Archive for the ‘E-commerce’ category

Will it be illegal to recommend a dentist under Canada’s new anti-spam law (CASL)?

January 3rd, 2012

Over the holidays I got an email from one of my relatives visiting Toronto. She asked me to recommend a dental surgeon for an unexpected tooth extraction. She also asked me to refer her to other dentists to get additional recommendations. I sent her an email with a recommendation to get treatment from a dental surgeon who I encouraged her to see and also provided the name of a family dentist who could make other recommendations. My email included a link to a website of the clinic operated by the dental surgeon. My wife sent a similar email when I told her my relative was looking for a dentist. Later that day I started wondering whether responding to this type of inquiry would be legal or illegal under Canada’s anti-spam law (CASL), once it is proclaimed into force.

Draft FISA (Anti-SPAM) regulations published by CRTC and Industry Canada (updated)

July 18th, 2011

The Canadian Anti-SPAM law (CASL or FISA) contemplated that regulations would need to be promulgated before the Act is proclaimed into force. CASL contemplated two sets of regulations: one from Industry Canada and the other from the CRTC.  The CRTC published draft regulations for comment purposes on June 30, 2011. The Commission will accept comments from interested persons that it receives on or before September 7, 2011, a date extended by the CRTC from the original date of 29 August 2011.

The CRTC draft regulations are as follows:

Who bears the risk of loss when a corporate bank account is hacked?

June 20th, 2011

Recently, we have witnessed numerous examples of corporate web sites being hacked. Sony, Sega, Honda, Citibank, and Epsilon are all recent examples. When these sites are hacked often the victims are individual customers whose personal information is accessed. But, when a bank account is hacked often the object is money. When such an account is hacked such as by an unauthorized wire transfer or withdrawal, who bears the risk of loss, the bank or the customer whose account is raided?

Developments in Computer, Internet and E-Commerce Law (2010-2011)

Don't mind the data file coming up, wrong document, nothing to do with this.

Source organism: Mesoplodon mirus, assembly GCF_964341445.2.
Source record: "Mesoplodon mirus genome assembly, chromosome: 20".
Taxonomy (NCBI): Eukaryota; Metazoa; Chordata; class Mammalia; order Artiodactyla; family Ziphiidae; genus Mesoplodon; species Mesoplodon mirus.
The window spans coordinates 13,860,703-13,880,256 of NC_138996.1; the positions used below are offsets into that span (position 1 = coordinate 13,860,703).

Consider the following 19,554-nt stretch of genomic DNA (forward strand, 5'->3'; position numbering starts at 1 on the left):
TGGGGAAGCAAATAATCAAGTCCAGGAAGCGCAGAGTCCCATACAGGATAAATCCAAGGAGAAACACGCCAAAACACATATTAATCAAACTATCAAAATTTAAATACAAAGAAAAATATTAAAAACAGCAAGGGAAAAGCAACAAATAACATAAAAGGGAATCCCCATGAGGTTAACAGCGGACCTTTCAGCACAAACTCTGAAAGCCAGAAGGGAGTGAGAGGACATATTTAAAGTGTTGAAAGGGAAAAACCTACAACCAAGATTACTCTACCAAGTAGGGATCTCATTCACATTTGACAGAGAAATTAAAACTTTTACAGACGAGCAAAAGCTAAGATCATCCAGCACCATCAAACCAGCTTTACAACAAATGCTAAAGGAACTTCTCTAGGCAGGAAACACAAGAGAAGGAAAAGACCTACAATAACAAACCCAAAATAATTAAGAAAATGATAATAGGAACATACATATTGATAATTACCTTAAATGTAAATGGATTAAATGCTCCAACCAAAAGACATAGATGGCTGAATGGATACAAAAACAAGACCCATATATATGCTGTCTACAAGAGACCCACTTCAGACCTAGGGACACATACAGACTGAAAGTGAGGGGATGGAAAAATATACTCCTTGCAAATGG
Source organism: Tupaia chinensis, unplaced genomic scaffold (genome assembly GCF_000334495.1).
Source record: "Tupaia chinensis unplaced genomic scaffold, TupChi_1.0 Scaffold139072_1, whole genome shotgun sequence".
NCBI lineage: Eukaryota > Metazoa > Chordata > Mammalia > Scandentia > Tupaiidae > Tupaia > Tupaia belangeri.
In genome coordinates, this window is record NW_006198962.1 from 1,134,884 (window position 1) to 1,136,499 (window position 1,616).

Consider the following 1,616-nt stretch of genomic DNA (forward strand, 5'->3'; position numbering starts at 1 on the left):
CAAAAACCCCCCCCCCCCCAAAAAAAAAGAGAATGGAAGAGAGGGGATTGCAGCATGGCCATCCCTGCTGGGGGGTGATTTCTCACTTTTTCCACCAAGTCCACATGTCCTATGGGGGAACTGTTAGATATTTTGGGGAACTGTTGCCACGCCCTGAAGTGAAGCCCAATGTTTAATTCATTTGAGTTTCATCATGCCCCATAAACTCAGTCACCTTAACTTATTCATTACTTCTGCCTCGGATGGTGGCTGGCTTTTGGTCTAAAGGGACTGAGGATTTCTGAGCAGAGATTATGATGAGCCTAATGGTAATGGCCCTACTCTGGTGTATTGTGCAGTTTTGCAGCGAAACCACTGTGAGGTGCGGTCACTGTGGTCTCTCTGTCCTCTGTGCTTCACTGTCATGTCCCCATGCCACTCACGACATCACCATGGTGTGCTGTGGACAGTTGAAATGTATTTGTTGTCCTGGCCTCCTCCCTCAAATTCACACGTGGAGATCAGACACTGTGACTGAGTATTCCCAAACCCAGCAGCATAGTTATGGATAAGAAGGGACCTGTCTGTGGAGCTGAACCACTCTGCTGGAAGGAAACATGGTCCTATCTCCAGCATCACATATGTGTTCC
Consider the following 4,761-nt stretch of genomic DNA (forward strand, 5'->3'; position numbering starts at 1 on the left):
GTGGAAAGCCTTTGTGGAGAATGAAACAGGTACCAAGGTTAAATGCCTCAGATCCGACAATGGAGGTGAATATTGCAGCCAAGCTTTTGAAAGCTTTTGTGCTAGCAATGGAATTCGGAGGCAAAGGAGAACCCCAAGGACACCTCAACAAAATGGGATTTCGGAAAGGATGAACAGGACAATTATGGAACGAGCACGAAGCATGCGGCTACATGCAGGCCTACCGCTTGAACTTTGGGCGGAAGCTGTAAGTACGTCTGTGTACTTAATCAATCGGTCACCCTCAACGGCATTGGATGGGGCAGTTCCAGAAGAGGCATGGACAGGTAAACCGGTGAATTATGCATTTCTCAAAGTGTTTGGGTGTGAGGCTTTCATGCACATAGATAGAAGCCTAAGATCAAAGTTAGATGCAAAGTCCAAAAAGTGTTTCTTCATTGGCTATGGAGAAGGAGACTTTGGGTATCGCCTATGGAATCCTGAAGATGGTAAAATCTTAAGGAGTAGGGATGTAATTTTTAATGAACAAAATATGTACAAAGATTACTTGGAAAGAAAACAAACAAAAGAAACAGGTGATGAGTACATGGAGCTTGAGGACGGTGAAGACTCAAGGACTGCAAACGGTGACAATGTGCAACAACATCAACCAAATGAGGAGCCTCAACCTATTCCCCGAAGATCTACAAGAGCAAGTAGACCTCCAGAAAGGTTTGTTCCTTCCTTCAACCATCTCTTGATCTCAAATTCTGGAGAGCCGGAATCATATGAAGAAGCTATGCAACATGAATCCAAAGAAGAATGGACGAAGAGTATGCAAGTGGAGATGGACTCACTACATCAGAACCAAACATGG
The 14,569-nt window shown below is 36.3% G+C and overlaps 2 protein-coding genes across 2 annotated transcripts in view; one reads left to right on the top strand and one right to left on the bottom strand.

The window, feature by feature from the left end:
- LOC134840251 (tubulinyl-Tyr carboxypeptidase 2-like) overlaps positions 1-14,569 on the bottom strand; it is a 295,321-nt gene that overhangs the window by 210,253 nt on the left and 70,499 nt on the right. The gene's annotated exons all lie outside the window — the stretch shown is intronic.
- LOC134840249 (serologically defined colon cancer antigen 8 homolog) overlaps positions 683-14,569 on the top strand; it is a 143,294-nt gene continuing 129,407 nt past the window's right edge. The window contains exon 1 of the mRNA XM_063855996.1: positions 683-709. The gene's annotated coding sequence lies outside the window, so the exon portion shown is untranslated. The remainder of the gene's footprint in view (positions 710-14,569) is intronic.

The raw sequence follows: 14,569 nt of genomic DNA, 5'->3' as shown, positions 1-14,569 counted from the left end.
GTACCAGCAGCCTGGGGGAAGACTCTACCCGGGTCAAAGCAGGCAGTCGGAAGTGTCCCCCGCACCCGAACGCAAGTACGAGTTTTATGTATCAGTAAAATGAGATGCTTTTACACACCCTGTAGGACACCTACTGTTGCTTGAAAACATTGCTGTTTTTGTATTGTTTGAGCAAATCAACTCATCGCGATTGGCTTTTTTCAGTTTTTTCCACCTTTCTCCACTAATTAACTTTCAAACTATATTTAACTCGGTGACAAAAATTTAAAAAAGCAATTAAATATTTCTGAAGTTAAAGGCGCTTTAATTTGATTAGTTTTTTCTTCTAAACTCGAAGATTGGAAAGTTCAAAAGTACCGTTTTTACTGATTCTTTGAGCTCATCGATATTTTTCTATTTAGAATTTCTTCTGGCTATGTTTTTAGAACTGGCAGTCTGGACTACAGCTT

June 15th, 2011

Here are the slides used in my presentation to the Toronto Computer Lawyers Group earlier today, The Year in Review: Developments in Computer, Internet and E-Commerce Law (2010-2011). It covers significant developements since my talk last spring.

The slides include a summary of the following cases and statutory materials:


Cite Cards Canada Inc. v. Pleasance, 2011 ONCA 3

Leon’s Furniture Limited v. Alberta (Information and Privacy Commissioner), 2011 ABCA 94

State Farm Mutual Automobile Insurance Company v. Privacy Commissioner of Canada, 2010 FC 736

Nammo v. TransUnion of Canada Inc., 2010 FC 1284

G8 declaration: Internet and IP critical to innovation

May 30th, 2011

The leaders of the G8 concluded their meetings last week with a renewed commitment to freedom and democracy. They released a declaration dealing with a variety of topics including the importance of the Internet and intellectual property as catalysts to innovation. The declaration also highlights the challenges of maintaining the privacy and security of networks and network communications.

The declaration on the Internet made the link between the Internet and innovation as follows:

For business, the Internet has become an essential and irreplaceable tool for the conduct of commerce and development of relations with consumers. The Internet is a driver of innovation, improves efficiency, and thus contributes to growth and employment…